I just wrote about my blogging history when I realised I’d rather write about making mistakes. More specifically, what happens when you don’t allow yourself to make mistakes as a blogger. I’m not very well versed in making them, as I’ve never given myself the chance to.
Instead of posting consistently to the same blog, I’ve been migrating from blog to blog since I was thirteen. My hope was that the next platform would inspire me to actually keep posting, but of course it never did. When you’re paralysed at the thought of making mistakes, you don’t keep posting. Instead you might do what I did, which was to create a fresh start for myself each time my old words felt stale and uninspired. And they always, always did after a very short amount of time.
Even though they still do, I don’t migrate as much anymore. Instead I keep silent. What’s the point in posting when I’ll be embarrassed by what I write immediately after I’ve written it?
I’d call that embarrassment growth, but growth happens over time. This was me wanting to be better before I actually was. I didn’t want those clunky sentences and the obvious self-consciousness to represent me, but that’s where I was. That’s the way I wrote. I just couldn’t face the level my writing was at, and my inner critic made sure I knew right after (and often during) writing.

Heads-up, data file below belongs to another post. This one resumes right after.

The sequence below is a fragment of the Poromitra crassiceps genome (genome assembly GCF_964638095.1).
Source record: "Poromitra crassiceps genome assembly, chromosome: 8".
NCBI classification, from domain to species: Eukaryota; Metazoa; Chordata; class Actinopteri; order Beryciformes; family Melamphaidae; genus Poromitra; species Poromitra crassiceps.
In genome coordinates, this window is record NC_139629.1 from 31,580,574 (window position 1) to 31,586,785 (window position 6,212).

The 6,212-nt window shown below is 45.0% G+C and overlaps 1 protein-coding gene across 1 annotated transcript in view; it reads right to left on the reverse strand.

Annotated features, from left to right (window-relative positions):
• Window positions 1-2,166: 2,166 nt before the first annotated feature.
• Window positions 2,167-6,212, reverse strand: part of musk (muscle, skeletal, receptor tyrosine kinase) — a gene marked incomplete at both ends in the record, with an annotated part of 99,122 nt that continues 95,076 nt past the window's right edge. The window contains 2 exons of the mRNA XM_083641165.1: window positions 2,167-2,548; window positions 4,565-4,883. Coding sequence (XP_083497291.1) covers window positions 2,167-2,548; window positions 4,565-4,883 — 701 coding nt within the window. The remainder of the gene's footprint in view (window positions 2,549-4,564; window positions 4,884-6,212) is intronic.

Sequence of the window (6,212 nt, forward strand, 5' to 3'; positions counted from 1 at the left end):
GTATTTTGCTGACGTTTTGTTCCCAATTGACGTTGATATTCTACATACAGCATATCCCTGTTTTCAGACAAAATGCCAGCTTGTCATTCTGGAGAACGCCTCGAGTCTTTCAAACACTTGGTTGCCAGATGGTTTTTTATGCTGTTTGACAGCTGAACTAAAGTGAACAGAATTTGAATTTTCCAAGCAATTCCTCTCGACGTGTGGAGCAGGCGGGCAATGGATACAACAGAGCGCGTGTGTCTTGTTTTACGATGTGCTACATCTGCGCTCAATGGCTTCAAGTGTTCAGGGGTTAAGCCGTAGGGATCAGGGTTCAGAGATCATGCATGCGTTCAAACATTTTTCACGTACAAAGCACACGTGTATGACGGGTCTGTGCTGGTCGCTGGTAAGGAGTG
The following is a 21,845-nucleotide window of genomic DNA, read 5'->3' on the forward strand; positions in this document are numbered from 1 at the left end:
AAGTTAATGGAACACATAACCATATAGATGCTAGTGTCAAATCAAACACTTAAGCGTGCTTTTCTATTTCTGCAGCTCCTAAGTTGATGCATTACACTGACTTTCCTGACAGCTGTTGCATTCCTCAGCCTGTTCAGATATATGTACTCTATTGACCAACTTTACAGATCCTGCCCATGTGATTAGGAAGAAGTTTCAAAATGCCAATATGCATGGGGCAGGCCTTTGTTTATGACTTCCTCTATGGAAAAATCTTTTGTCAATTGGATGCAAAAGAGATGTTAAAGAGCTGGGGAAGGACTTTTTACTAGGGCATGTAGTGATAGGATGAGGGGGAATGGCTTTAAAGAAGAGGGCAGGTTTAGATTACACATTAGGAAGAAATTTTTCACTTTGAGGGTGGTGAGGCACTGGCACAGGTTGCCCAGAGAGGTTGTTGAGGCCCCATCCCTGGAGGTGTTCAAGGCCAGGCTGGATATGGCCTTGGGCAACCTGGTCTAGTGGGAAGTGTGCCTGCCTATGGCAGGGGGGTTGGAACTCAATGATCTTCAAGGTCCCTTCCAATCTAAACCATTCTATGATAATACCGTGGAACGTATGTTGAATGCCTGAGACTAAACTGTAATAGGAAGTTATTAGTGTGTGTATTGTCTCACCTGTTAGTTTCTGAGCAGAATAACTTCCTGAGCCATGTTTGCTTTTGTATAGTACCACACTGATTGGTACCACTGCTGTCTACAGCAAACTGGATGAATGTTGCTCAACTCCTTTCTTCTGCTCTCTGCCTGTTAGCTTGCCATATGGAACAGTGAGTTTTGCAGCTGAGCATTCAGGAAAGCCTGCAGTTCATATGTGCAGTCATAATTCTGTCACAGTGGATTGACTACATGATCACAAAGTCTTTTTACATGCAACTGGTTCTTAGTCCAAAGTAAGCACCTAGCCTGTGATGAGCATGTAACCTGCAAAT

So I was denied the blogging mistakes almost everyone makes and grows from, like not carving out a clear enough niche and not connecting with other bloggers, because I couldn’t keep a blog long enough to make them. I really wanted to be seen for the good, but couldn’t stand the thought of people seeing the bad.
Thing is, I really, really want to correct this. This time around I want to weather the discomfort like a friggin’ cactus in a sandstorm. I’ll live with bad to mediocre writing and try to become a serious blogger in the process.
Consistent blogging, here I come.
(If you want to try the same thing, please do let me know. Company is awesome.)